This blog post is part 2 of 2 posts. Read part 1 here.
Content warning/trigger warning: sexual violence.
Rohingya lawyer and educator Razia Sultana is a strong advocate for the rights of her people, and since 2014, has worked with some of the 900,000 Rohingya refugees now in Cox’s Bazar, Bangladesh. She has been working closely with Rohingya women who are survivors of sexual and gender-based violence and documenting the stories of women and girls who fearlessly fled Myanmar to escape genocide.
This is part 2 of our interview with her, where she shares more about the situation in the refugee camps, current projects that she’s working on, as well as the successes and challenges faced in the process.
Q: What effect has the military coup in Myanmar had on the Rohingya community in the refugee camps?
A: After the Holocaust in Europe, people said the words “never again”. However, even in the 21st century, countless women and girls continue to face sexual violence. As a researcher, I see how this kind of violence attacks society as a whole.
For the Rohingya, the fear and cruelty can’t be understood through words alone. It’s almost broken all the self-confidence of the people and their families. Several agencies have found in evidence of sexual violence against women; 80 percent of the incidents of rape were perpetrated by gangs. In some cases, more than 30 to 40 women and girls were gang-raped in a school or in military detention.
Rape has been a central component of the genocidal campaign waged by Myanmar’s military and security forces against the Rohingya ethnic minority, in which Rohingya Muslim women and girls – and also men and boys – have suffered unspeakable sexual violence.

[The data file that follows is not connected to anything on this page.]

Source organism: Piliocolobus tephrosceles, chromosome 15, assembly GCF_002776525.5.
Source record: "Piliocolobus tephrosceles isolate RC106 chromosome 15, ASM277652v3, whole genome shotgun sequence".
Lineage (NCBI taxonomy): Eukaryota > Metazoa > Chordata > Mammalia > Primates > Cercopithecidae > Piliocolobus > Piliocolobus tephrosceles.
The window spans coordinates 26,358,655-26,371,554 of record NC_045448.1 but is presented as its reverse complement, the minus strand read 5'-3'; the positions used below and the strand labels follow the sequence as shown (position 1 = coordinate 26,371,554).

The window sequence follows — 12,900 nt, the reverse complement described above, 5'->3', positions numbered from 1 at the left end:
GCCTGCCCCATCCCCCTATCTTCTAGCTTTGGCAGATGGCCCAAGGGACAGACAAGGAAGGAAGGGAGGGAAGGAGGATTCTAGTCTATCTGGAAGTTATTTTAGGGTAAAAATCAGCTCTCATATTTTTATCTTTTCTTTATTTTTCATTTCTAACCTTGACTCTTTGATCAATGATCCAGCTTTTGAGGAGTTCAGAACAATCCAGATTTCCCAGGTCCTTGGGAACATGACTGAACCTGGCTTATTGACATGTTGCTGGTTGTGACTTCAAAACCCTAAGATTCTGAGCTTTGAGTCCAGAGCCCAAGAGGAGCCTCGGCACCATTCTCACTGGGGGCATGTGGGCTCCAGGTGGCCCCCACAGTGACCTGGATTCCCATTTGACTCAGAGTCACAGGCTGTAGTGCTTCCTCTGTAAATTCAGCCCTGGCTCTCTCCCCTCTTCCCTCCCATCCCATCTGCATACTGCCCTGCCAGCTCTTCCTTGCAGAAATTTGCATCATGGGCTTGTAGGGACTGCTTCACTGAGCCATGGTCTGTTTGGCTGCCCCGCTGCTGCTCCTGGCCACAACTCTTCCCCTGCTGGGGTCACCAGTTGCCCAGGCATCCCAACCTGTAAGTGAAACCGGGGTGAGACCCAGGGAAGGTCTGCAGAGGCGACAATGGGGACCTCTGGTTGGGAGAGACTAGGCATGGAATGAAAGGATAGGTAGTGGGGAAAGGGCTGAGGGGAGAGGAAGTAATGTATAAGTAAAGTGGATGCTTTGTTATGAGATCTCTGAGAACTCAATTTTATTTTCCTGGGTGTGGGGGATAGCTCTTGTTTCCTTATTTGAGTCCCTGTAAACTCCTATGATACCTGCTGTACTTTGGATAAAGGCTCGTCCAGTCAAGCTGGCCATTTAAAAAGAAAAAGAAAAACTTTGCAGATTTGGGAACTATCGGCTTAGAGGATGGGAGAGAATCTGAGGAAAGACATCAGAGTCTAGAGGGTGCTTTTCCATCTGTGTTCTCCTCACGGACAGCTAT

Kaladan Press has been working to document this state-sponsored sexual violence against the Rohingya and also for other ethnic women’s groups in other parts of Myanmar which has been going on for decades. It’s been 4 years since the clearance operations and the victims still can’t overcome it. Time has only helped to make them a little stronger, but ultimately they hope they will get justice.
The women and girls I work with deserve to go home safely. The demands of the women I work with are very modest: they want to be treated as equal human beings in their homeland. Like all people, they do not want to be confined to IDP camps, to have their houses burned, to live in constant fear that that they or their loved ones will be raped while the masterminds of genocide continue to go unpunished.
As for myself, I’ve been running a psychosocial resilience program since 2018 in a refugee camp and have built up a great team of psychosocial trainers within it. This kind of program will help victims overcome trauma and empower them.
Q. What is the most recent success story you’ve seen come out as a result of your efforts?
My goal is to empower vulnerable women. I haven’t achieved my target yet, but in the camp I’m working in, I’ve been able to cultivate a supportive and positive environment for women, where they can speak up for their rights. The Rohingya community is very conservative and so it’s not easy to educate the girls.